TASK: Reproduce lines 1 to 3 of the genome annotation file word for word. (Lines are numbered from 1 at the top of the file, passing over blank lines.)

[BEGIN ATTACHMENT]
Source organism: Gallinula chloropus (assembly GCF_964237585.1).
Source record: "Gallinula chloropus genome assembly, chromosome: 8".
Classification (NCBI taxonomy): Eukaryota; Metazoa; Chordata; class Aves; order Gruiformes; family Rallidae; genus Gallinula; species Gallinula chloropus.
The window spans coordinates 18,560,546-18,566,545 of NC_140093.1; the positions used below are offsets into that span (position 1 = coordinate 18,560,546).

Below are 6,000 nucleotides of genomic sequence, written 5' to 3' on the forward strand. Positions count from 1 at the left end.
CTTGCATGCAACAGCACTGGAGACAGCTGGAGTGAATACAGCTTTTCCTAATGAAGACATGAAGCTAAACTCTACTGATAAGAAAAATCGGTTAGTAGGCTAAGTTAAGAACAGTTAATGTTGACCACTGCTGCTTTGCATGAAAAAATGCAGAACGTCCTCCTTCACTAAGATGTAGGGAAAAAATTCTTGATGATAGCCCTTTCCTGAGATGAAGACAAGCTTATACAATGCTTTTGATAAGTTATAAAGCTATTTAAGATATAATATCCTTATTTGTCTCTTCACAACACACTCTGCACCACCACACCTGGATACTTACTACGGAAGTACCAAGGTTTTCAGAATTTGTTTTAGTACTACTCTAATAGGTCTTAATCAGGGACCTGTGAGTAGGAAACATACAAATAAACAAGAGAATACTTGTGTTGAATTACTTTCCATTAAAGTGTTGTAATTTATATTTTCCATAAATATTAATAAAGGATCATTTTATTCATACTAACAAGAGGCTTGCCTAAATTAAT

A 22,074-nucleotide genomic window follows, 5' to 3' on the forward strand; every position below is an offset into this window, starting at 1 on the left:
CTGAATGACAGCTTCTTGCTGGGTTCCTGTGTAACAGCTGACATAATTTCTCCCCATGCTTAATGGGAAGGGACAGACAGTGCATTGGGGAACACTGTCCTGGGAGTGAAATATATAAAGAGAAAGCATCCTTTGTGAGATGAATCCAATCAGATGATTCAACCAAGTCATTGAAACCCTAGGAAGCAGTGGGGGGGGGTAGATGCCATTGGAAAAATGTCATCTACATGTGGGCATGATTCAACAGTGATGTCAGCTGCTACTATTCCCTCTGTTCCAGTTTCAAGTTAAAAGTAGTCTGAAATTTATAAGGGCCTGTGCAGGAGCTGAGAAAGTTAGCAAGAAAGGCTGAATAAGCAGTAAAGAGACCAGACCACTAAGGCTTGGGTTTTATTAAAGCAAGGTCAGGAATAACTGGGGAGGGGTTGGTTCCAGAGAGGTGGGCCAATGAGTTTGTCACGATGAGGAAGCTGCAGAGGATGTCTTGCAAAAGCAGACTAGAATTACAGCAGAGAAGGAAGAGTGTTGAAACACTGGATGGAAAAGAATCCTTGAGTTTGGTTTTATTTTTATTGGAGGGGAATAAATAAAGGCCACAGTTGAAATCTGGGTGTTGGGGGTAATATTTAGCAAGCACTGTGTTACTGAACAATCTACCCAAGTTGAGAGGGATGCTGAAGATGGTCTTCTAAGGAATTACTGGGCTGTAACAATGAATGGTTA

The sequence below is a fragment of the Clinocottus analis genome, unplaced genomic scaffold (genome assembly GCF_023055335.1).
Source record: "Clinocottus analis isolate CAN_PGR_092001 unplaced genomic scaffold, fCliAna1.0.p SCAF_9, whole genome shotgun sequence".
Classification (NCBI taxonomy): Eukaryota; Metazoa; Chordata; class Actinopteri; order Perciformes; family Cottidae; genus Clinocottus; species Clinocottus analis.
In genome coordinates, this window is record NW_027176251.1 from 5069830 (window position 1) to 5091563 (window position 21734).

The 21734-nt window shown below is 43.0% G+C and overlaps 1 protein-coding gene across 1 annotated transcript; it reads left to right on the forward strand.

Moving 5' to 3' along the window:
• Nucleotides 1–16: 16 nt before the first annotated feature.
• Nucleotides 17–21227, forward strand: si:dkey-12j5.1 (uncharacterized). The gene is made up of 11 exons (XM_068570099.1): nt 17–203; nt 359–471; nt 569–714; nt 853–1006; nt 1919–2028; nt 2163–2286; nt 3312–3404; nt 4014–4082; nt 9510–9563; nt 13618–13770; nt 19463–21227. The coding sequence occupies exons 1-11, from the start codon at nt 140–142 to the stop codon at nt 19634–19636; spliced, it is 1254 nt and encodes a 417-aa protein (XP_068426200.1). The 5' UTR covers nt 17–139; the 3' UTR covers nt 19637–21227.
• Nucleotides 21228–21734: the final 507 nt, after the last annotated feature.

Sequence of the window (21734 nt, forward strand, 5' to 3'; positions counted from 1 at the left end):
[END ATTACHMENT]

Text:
Source organism: Gallinula chloropus (assembly GCF_964237585.1).
Source record: "Gallinula chloropus genome assembly, chromosome: 8".
Classification (NCBI taxonomy): Eukaryota; Metazoa; Chordata; class Aves; order Gruiformes; family Rallidae; genus Gallinula; species Gallinula chloropus.